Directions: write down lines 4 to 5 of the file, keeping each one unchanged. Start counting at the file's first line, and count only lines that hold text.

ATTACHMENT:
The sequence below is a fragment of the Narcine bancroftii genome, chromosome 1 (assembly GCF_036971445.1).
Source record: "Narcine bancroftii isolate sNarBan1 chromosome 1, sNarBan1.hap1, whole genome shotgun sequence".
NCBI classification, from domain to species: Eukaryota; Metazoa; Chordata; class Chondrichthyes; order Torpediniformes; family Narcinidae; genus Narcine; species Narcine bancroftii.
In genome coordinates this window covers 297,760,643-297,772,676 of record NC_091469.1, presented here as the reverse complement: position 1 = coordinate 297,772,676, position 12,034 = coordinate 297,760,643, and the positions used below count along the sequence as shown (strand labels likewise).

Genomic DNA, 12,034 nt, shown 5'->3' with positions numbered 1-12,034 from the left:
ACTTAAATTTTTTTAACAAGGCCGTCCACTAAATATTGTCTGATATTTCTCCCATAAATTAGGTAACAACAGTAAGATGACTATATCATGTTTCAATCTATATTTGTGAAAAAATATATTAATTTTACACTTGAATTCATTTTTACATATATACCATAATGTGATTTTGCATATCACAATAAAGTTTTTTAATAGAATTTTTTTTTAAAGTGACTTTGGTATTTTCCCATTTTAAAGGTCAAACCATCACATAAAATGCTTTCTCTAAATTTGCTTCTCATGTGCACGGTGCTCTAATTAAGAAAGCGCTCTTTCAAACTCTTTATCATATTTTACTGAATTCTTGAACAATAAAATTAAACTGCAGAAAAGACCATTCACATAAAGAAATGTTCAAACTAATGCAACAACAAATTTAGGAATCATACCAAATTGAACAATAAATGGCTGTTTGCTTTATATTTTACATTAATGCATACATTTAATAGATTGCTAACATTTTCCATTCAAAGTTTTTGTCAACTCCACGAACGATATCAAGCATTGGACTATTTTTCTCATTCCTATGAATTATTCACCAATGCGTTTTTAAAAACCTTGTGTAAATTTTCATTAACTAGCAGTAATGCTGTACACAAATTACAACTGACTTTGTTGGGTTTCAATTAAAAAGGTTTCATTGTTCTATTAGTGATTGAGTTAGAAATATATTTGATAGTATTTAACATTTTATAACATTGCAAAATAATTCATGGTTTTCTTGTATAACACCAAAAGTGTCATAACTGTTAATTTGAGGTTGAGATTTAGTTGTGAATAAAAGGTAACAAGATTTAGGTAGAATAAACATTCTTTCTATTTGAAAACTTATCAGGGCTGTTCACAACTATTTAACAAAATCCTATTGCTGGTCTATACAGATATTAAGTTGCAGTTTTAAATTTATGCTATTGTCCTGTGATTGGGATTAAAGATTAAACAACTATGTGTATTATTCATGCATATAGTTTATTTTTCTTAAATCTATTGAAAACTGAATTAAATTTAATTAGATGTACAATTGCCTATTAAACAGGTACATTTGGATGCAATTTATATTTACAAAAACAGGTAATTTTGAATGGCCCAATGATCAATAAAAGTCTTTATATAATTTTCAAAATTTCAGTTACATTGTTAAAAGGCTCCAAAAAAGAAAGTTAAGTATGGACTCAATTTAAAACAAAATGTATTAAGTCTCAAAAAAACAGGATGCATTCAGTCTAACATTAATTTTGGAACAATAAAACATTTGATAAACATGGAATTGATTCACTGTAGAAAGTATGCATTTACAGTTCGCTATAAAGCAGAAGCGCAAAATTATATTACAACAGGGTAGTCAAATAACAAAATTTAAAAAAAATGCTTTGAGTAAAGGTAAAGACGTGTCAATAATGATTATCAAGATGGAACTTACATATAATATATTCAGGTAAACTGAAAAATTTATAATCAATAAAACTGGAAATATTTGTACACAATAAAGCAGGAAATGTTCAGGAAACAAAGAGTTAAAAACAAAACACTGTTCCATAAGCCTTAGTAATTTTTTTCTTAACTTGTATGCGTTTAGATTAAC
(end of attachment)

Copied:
In genome coordinates this window covers 297,760,643-297,772,676 of record NC_091469.1, presented here as the reverse complement: position 1 = coordinate 297,772,676, position 12,034 = coordinate 297,760,643, and the positions used below count along the sequence as shown (strand labels likewise).

Genomic DNA, 12,034 nt, shown 5'->3' with positions numbered 1-12,034 from the left: